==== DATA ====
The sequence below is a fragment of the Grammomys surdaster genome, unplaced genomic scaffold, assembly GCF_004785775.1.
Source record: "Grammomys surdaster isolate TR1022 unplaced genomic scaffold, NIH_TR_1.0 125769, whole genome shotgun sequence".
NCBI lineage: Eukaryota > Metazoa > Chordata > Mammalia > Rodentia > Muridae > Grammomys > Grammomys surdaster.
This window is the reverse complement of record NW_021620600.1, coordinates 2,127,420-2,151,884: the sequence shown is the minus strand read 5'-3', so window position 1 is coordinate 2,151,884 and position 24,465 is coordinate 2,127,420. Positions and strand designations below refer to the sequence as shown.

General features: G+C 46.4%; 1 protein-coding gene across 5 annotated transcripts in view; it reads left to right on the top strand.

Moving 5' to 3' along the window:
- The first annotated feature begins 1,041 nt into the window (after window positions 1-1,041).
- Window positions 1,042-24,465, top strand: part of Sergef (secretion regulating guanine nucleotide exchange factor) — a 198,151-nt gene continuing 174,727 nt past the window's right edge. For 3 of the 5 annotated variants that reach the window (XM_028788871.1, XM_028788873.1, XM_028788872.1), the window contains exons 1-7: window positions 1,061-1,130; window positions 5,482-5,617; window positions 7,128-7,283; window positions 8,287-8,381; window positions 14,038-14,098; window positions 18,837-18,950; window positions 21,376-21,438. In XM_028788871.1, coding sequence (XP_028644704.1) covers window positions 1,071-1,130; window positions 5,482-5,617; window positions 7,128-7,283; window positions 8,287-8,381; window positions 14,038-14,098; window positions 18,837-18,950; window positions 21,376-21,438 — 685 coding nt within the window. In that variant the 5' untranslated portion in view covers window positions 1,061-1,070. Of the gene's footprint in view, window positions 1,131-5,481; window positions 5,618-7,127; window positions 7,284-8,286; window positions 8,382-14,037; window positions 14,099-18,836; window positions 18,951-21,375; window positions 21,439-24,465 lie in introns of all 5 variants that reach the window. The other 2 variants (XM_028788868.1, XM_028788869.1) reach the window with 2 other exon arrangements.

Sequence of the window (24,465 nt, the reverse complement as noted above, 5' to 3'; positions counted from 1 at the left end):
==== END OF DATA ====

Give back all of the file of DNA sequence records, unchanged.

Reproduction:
The sequence below is a fragment of the Grammomys surdaster genome, unplaced genomic scaffold, assembly GCF_004785775.1.
Source record: "Grammomys surdaster isolate TR1022 unplaced genomic scaffold, NIH_TR_1.0 125769, whole genome shotgun sequence".
NCBI lineage: Eukaryota > Metazoa > Chordata > Mammalia > Rodentia > Muridae > Grammomys > Grammomys surdaster.
This window is the reverse complement of record NW_021620600.1, coordinates 2,127,420-2,151,884: the sequence shown is the minus strand read 5'-3', so window position 1 is coordinate 2,151,884 and position 24,465 is coordinate 2,127,420. Positions and strand designations below refer to the sequence as shown.

General features: G+C 46.4%; 1 protein-coding gene across 5 annotated transcripts in view; it reads left to right on the top strand.

Moving 5' to 3' along the window:
- The first annotated feature begins 1,041 nt into the window (after window positions 1-1,041).
- Window positions 1,042-24,465, top strand: part of Sergef (secretion regulating guanine nucleotide exchange factor) — a 198,151-nt gene continuing 174,727 nt past the window's right edge. For 3 of the 5 annotated variants that reach the window (XM_028788871.1, XM_028788873.1, XM_028788872.1), the window contains exons 1-7: window positions 1,061-1,130; window positions 5,482-5,617; window positions 7,128-7,283; window positions 8,287-8,381; window positions 14,038-14,098; window positions 18,837-18,950; window positions 21,376-21,438. In XM_028788871.1, coding sequence (XP_028644704.1) covers window positions 1,071-1,130; window positions 5,482-5,617; window positions 7,128-7,283; window positions 8,287-8,381; window positions 14,038-14,098; window positions 18,837-18,950; window positions 21,376-21,438 — 685 coding nt within the window. In that variant the 5' untranslated portion in view covers window positions 1,061-1,070. Of the gene's footprint in view, window positions 1,131-5,481; window positions 5,618-7,127; window positions 7,284-8,286; window positions 8,382-14,037; window positions 14,099-18,836; window positions 18,951-21,375; window positions 21,439-24,465 lie in introns of all 5 variants that reach the window. The other 2 variants (XM_028788868.1, XM_028788869.1) reach the window with 2 other exon arrangements.

Sequence of the window (24,465 nt, the reverse complement as noted above, 5' to 3'; positions counted from 1 at the left end):